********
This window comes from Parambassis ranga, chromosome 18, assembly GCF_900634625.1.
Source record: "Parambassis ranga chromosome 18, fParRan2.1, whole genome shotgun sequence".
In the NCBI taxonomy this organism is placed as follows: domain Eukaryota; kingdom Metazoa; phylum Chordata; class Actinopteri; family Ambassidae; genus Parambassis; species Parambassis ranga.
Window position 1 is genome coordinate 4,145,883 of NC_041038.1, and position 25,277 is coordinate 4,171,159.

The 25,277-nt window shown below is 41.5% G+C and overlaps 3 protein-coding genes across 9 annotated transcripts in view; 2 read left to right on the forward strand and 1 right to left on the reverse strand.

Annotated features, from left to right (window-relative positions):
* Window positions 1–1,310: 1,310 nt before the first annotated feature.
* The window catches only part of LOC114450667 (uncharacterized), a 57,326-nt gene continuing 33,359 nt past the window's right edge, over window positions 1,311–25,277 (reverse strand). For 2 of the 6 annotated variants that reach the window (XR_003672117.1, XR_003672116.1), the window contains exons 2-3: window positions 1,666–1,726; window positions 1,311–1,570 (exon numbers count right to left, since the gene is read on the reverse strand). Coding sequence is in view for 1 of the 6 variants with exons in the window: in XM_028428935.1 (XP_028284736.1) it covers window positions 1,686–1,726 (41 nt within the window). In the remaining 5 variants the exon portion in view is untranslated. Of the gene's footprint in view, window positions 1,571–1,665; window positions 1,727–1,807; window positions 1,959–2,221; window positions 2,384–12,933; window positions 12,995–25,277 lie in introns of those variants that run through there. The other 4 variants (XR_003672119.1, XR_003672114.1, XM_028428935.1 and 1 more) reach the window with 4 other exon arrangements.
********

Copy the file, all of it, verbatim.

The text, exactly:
This window comes from Parambassis ranga, chromosome 18, assembly GCF_900634625.1.
Source record: "Parambassis ranga chromosome 18, fParRan2.1, whole genome shotgun sequence".
In the NCBI taxonomy this organism is placed as follows: domain Eukaryota; kingdom Metazoa; phylum Chordata; class Actinopteri; family Ambassidae; genus Parambassis; species Parambassis ranga.
Window position 1 is genome coordinate 4,145,883 of NC_041038.1, and position 25,277 is coordinate 4,171,159.

The 25,277-nt window shown below is 41.5% G+C and overlaps 3 protein-coding genes across 9 annotated transcripts in view; 2 read left to right on the forward strand and 1 right to left on the reverse strand.

Annotated features, from left to right (window-relative positions):
* Window positions 1–1,310: 1,310 nt before the first annotated feature.
* The window catches only part of LOC114450667 (uncharacterized), a 57,326-nt gene continuing 33,359 nt past the window's right edge, over window positions 1,311–25,277 (reverse strand). For 2 of the 6 annotated variants that reach the window (XR_003672117.1, XR_003672116.1), the window contains exons 2-3: window positions 1,666–1,726; window positions 1,311–1,570 (exon numbers count right to left, since the gene is read on the reverse strand). Coding sequence is in view for 1 of the 6 variants with exons in the window: in XM_028428935.1 (XP_028284736.1) it covers window positions 1,686–1,726 (41 nt within the window). In the remaining 5 variants the exon portion in view is untranslated. Of the gene's footprint in view, window positions 1,571–1,665; window positions 1,727–1,807; window positions 1,959–2,221; window positions 2,384–12,933; window positions 12,995–25,277 lie in introns of those variants that run through there. The other 4 variants (XR_003672119.1, XR_003672114.1, XM_028428935.1 and 1 more) reach the window with 4 other exon arrangements.